By Tara Bhattarai
Wednesday, January 18, 2012
Many women in Nepal say they didn't know that involuntary intercourse within marriage has been outlawed. Women's advocates say those who are aware would rather call it a form of domestic violence than marital rape.
KATHMANDU, Nepal (WOMENSENEWS) -- Devaki Poudel, 39, has kept quiet about the abuse she's been enduring at the hands of her husband for nearly 25 years. She didn't want to embarrass her family.
Now, as Poudel talks, her nerves are visible. She has a sweet voice, but it seems suppressed.
"My husband doesn't like me talking and socializing with others," says Poudel, who requested her first name be changed for safety reasons. "If he finds out that I'm talking to someone . . . "
Poudel, her husband and their three kids have been living for 15 years in a rented apartment in the Lalitpur district, across the river from Nepal's capital. Her husband works as a security guard at a private company.
They were married when she was 15. Her parents prevented her from attending school because they believed she would become a prostitute if she were educated. To avert this fate, they married her to a man from a neighboring village, 25-year-old Ramesh Poudel, whose first name has also been changed to protect his identity.
On the surface, they look like a happy family. But Poudel says otherwise.
"From the second day of marriage, my life has been like hell," she says.
She says her husband began to fondle her private parts in ways that hurt her. He also forcefully had sexual intercourse with her. Marred by bruises and her husband's teeth marks, her skin bore testament to the nightly scuffles. The abuse was so severe that it hurt her genitals, but she says she kept quiet about it.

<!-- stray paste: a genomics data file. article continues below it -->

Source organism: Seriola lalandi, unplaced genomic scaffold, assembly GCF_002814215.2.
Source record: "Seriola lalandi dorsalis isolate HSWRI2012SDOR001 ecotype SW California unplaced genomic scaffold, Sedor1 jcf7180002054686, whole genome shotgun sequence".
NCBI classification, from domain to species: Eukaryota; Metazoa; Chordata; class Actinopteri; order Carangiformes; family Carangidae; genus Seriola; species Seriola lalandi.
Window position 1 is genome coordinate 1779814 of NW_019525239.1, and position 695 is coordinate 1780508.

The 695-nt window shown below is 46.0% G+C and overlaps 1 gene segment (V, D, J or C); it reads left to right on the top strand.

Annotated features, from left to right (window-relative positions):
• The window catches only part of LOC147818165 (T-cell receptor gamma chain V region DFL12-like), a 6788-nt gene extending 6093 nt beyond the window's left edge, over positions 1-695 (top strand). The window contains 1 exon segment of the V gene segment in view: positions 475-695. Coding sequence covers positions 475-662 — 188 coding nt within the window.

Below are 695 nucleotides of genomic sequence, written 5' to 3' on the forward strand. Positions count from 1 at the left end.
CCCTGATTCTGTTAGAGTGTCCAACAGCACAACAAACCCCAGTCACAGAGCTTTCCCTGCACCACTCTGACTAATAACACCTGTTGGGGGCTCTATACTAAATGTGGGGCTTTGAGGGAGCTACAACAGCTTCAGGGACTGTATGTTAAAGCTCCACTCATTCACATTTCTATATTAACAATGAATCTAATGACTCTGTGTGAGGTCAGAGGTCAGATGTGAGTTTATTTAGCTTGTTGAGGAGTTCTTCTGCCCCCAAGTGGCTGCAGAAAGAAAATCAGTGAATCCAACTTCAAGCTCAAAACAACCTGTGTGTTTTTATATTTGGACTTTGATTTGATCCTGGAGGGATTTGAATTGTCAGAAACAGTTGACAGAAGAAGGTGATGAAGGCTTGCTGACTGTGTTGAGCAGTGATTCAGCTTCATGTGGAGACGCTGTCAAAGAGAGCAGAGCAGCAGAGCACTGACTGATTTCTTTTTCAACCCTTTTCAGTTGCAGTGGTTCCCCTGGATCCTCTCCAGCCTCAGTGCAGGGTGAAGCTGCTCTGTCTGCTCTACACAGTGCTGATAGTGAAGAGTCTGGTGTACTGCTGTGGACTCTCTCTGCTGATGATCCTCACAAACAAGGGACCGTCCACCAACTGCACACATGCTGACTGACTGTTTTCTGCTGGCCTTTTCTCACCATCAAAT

A few days after her wedding, Poudel says she told her mother she didn't want to return to her husband's home. But her mother said women had to stay with their husbands, no matter how hard it was.
Poudel says her neighbors and landlord have heard her crying, but she usually covers it up as a domestic dispute. Even when her sisters or relatives come to visit, they never discuss sex.
"How do I discuss bedroom matters with others?" she asks. "And at the end of the day, it's me who has to suffer."
Six years ago, the Nepal government amended its law against rape to include marital rape, yet many women such as Poudel say they haven't heard of the term or the law against it.
Even when they become aware, uneducated and educated women alike most often decline to report their husbands. They share the deeply ingrained taboo not to talk about sex, complicated by notions of respect for husbands and economic factors.
In contrast, women have increasingly invoked the Domestic Violence Law of 2009. Family violence reports jumped substantially last year in Nepal, according to data from Nepal Police Women and Children's Cell. There were 968 reports in 2009 and 983 in 2010. By the end of April the following year, there were already 1,355.
Rupa Shrestha, database manager at the Women's Rehabilitation Center, a nongovernmental organization, says that although women come in with complaints, they are too scared to file a formal report of marital rape against their husbands because of personal and social reasons. She says cases have been scarce nationally.
"There have only been two cases in the court since the law has been established," Shrestha says.
By Lochana Sharma
By Nima Kafle
By Danielle Shapiro
By Elizabeth Kristen
By Maggie Freleng
By Inna Naroditskaya and Rachel Tollett
By Hajer Naili
WeNews staff reporter